© Château-Figeac| Former owner Thierry Manoncourt was a strong advocate for Figeac's place at the top but sadly never got to see it.
France's national appellations body, the INAO, released the long-awaited 2022 Saint-Émilion classification yesterday, promoting the much-loved Château Figeac to Premier Grand Cru Classé A status.
The INAO (l'Institut National des Appellations d'Origine et de la Qualité) published the new classification amid little noise, establishing 14 Premiers Grands Crus Classés, of which two estates – Figeac and Pavie – claim the top spot of Premiers Grands Crus Classé A (there were four As in the 2012 iteration of the classification).
The remaining estates classed simply as Grands Crus Classés number 71, up from 64 in 2012.
Other than Figeac's promotion, there were few shocks in the rankings. As expected (and as had been widely reported in the last 14 months), Châteaux Angélus, Ausone, Cheval Blanc (all three formerly Premiers Grands Crus Classés A) and La Gaffelière (a Premier Grand Cru Classé) were absent, by their own volition, from the top rung.
Ausone and Cheval Blanc had announced their withdrawal (alongside stablemates Château Quinaut l'Enclos and La Clotte) in July 2021 while Angélus had walked in January this year. Château La Gaffelière had dropped out at the last minute in June, prompting speculation the estate had been earmarked for demotion.
Perhaps responding to criticism by the departing estates that the classification process had moved away from the fundamental qualities of the wines produced by the estates themselves, Jean-François Galhaud, the President of the Saint-Émilion wine council, underlined the importance of wine quality in the assessment.
"This [...] classification takes into account a multitude of details which, individually, contribute but very little, but the sum of which makes it possible to achieve an excellence that a classification must guarantee," said Galhaud in introducing the classification. "In the end, it's still the quality of the wine over time which marks the grandeur and the reputation of a vineyard."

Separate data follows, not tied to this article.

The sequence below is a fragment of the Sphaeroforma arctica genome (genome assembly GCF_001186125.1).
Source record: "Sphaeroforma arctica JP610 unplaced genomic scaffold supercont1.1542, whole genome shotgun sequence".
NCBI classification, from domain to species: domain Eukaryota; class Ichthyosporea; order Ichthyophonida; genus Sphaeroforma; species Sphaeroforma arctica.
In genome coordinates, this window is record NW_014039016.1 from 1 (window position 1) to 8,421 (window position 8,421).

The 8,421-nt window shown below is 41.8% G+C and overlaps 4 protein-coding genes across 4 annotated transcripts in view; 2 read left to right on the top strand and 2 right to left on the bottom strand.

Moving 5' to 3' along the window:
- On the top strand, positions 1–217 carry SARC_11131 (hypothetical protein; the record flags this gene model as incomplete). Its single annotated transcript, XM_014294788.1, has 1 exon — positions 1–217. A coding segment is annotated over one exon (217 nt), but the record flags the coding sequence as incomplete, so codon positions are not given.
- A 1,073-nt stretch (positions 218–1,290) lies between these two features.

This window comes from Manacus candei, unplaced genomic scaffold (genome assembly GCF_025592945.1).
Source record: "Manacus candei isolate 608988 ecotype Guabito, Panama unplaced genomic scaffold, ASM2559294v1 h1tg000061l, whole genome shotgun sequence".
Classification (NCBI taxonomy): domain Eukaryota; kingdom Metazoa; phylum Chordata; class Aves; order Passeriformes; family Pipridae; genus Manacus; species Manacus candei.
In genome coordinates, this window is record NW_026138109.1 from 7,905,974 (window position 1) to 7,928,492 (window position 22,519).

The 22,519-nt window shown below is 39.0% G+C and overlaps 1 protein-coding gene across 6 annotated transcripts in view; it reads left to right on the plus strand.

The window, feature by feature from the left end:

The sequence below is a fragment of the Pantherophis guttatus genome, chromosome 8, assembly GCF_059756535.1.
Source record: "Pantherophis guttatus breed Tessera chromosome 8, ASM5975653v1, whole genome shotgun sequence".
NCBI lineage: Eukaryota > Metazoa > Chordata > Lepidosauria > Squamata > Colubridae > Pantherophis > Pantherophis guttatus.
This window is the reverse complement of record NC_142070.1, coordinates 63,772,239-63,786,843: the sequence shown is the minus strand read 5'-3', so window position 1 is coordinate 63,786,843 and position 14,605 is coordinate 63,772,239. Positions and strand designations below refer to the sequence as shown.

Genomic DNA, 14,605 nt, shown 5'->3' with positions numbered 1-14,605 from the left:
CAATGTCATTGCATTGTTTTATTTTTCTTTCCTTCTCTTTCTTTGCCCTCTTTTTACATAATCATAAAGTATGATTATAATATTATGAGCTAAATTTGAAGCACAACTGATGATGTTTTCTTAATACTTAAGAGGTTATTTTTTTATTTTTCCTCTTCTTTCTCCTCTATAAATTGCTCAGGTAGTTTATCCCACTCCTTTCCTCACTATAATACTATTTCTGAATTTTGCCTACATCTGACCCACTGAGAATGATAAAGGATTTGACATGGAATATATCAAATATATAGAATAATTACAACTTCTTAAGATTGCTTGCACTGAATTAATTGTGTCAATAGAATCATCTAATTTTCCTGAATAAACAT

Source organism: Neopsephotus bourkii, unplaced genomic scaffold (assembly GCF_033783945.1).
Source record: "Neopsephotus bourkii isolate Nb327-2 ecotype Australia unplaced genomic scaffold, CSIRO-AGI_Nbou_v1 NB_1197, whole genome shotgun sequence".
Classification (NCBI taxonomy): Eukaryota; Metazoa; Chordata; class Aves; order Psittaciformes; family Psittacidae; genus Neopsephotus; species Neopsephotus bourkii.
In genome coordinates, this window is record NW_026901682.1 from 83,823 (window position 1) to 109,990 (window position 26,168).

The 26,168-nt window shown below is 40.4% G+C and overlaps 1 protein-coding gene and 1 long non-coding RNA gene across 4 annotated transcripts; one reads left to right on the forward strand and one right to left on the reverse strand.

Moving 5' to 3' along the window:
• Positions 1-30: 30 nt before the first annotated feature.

More light was shed on the process with the percentage of marks for each estate broken down as follows:For a Premier Grand Cru Classé estate: 50 percent Tasting; 20 percent Profile (promotion/advancement, distribution, valuation); 20 percent Terroirs (land base, homogeneity, quality of terroir); and 10 percent Estate Management (viticulture and winemaking).For a Grand Cru Classé estate: 50 percent Tasting; 35 percent Profile (promotion/advancement, distribution, valuation); 10 percent Terroirs (land base, homogeneity, quality of terroir); and five percent Estate Management (viticulture and winemaking).
While Figeac will doubtless welcome the news of its promotion, its move to Premier Grand Cru Classé A follows decades of insistence on the part of former owner, the late Thierry Manoncourt, that the estate belonged on the top of the pile. Manoncourt, perhaps best-known as the man whose dog bit famed US wine critic Robert Parker, died in 2010, aged 92, with his wish of having Figeac recognized as a Grand Cru Classé A unfulfilled.
Other promotions to the list of Grands Crus Classés (not to be confused with the much broader Saint-Émilion Grand Cru title) in 2022 include Château Badette, Château Boutisse, Château Corbin Michotte, Château Croix de Labrie, Château Guadet, Château La Confession, Château La Croizille, Château Mangot, Château Montlabert, Château Montlisse, Château Rol Valentin, Château Tour Baladoz, Château Tour Saint Christophe, Clos Badon Thunevin, Clos Dubreuil, Clos Saint-Julien and Lassegue.
Some, such as Corbin Michotte, were dropped from the rankings in 2012 only to reappear this time around. Indeed, Corbin Michotte was one of three estates who famously took the Saint-Émilion classification process (via the INAO and the regional wine council) to court over the demotion.
Demotions include Château L’Arrosée (bought buy Dillon/Château Quintus in 2013), Château Grand-Pontet (bought buy Dillon/Château Quintus in 2021), Faurie de Souchard, Les Grandes Murailles, Château Pavie-Decesse and Château Tertre Daugay (although this has since become Château Quintus through a change in ownership and was unlikely to have retained its position).
It is understood the likes of Les Grandes Murailles will now form part of Clos Fourtet as the owner of the latter, Matthieu Cuvelier, bought Les Grandes Murailles from the Reiffers family last year, while Château Pavie-Decesse has reportedly been subsumed into the Château Pavie holdings.
See the full list below:Premier Grand Cru Classé
Château BEAU-SEJOUR BECOT
Château BEAUSEJOUR HERITIERS DUFFAU LAGARROSSE
Château BELAIR MONANGE
Château CANON LA GAFFELIERE
Château FIGEAC (A)
Château LARCIS DUCASSE
Château PAVIE (A)
Château PAVIE MACQUIN
Château TROPLONG MONDOT